The rap legend died in 1996.
Proving once more that she’s got her finger square on the pulse of pop culture, Kamala Harris‘ pick for “best rapper alive” was one that’s been inarguably dead for the better part of the last 30 years.
As the headlining speaker at this year’s NAACP convention, Harris opened her segment with a lightning round of questions from CNN’s Angela Rye. The line of inquiry covered her morning routine, how she greets crowds in the pandemic era, who would elicit a “fangirl” reaction from the prospective VP (TLDR: Beyoncé,) and whether she was aware of the fact that she shared a birthday with Snoop Dogg. It was a bit of softball to warm-up for more hard-hitting topics later in the interview. But when Rye asked Harris to name “the best rapper alive,” things got a little strange in a hurry.
Harris, clearly wracking her brain to answer a very straightforward question, blurted out her submission: the late Tupac Shakur, who, despite whatever conspiracy wormholes you may have gone down over the last few decades, has been dead since 1996. Rye, picking up the fumble, did what she could to make sense of the selection. “Listen, West Coast girls think Tupac lives on. I’m with you,” said Rye, quickly cleaning up Harris’ response. Insisting she name a rapper who was actually alive, Rye did manage to get something resembling a legitimate response out of Harris. “There’s some I would not mention right now because they should stay in their lane,” Harris continued, subtly jabbing at a certain Chicago rapper with White House ambitions.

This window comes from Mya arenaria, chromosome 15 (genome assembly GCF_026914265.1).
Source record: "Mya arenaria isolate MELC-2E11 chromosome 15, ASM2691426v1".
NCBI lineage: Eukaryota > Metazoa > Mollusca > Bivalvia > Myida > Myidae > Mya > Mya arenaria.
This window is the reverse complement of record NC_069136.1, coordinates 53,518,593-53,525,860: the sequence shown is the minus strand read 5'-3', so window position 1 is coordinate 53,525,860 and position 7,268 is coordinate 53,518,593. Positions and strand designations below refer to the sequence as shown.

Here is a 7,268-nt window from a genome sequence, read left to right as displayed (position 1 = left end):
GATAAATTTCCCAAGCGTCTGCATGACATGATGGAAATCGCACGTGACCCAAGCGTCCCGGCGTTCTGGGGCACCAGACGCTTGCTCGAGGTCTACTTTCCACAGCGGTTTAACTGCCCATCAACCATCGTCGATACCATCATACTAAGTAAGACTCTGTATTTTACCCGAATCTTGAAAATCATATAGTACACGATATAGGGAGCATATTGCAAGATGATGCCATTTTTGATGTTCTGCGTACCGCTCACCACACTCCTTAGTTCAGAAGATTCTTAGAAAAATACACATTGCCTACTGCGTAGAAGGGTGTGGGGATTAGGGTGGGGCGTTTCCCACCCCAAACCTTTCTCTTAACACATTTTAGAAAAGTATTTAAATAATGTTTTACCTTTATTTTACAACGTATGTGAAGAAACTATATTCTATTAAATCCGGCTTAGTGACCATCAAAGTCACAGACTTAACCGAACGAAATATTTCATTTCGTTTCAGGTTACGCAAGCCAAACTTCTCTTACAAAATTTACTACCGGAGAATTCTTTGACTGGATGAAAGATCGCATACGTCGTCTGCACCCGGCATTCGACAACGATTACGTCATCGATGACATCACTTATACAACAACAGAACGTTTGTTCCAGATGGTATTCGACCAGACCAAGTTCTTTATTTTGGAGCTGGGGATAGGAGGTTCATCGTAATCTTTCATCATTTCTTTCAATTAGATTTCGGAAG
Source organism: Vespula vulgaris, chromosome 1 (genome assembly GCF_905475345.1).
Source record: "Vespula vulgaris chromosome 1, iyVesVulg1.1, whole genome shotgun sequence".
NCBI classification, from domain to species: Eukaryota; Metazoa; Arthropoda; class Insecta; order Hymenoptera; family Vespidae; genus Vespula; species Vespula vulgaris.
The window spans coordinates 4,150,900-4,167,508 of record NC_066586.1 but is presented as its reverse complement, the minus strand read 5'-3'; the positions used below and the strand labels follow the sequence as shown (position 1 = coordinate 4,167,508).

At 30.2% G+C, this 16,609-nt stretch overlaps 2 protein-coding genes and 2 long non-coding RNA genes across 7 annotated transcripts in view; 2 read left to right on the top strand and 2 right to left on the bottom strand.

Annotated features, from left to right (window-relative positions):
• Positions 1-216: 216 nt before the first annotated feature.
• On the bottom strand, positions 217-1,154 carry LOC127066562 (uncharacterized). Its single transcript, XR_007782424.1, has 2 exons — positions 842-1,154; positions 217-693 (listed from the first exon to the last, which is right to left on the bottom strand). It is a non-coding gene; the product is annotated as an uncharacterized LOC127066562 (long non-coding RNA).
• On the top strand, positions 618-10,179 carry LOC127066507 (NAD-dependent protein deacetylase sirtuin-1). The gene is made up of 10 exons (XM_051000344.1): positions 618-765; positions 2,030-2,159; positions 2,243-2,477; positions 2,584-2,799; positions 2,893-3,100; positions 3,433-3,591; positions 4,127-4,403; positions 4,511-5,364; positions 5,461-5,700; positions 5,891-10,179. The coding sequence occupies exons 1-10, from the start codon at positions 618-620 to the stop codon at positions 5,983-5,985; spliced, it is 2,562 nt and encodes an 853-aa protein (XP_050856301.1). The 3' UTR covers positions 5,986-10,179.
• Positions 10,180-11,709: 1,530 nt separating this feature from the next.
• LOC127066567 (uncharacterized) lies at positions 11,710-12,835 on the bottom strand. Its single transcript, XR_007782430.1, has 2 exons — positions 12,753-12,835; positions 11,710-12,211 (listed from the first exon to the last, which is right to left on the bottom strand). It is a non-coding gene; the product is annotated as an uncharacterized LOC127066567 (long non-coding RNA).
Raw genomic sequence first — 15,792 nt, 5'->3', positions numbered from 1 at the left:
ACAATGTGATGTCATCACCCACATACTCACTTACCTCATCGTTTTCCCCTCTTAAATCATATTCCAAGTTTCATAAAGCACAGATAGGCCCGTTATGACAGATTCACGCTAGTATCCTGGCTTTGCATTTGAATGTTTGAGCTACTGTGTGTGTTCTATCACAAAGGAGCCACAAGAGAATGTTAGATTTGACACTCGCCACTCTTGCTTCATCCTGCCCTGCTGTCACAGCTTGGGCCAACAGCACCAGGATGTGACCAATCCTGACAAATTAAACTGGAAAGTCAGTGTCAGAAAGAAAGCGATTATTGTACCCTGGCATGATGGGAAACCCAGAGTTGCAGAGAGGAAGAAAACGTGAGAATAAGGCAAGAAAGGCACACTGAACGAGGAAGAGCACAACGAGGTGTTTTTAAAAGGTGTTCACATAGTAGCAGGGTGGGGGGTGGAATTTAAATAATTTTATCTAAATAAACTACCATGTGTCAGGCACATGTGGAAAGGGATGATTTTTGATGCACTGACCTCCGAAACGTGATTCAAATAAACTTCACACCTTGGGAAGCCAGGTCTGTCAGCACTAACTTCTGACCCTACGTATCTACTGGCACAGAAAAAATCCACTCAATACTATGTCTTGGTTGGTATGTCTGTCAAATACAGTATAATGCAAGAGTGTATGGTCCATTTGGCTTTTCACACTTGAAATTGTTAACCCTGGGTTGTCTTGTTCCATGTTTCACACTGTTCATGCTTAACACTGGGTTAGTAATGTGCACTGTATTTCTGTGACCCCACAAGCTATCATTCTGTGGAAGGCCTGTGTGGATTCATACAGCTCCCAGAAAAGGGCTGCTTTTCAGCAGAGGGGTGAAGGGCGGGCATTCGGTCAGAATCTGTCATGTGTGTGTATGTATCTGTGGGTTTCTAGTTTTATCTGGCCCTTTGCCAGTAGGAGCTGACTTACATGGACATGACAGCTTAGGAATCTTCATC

It wasn’t all sloppy posturing, though. Harris went on to discuss the legacy of the late Supreme Court Justice, Ruth Bader Ginsburg, likening her judicial impact to that of Thurgood Marshall’s. “There was such an inverse relationship between her size and stature,” Harris noted.
You can watch the full discussion between Kamala Harris and Angela Rye below, beginning at the 23:35 mark.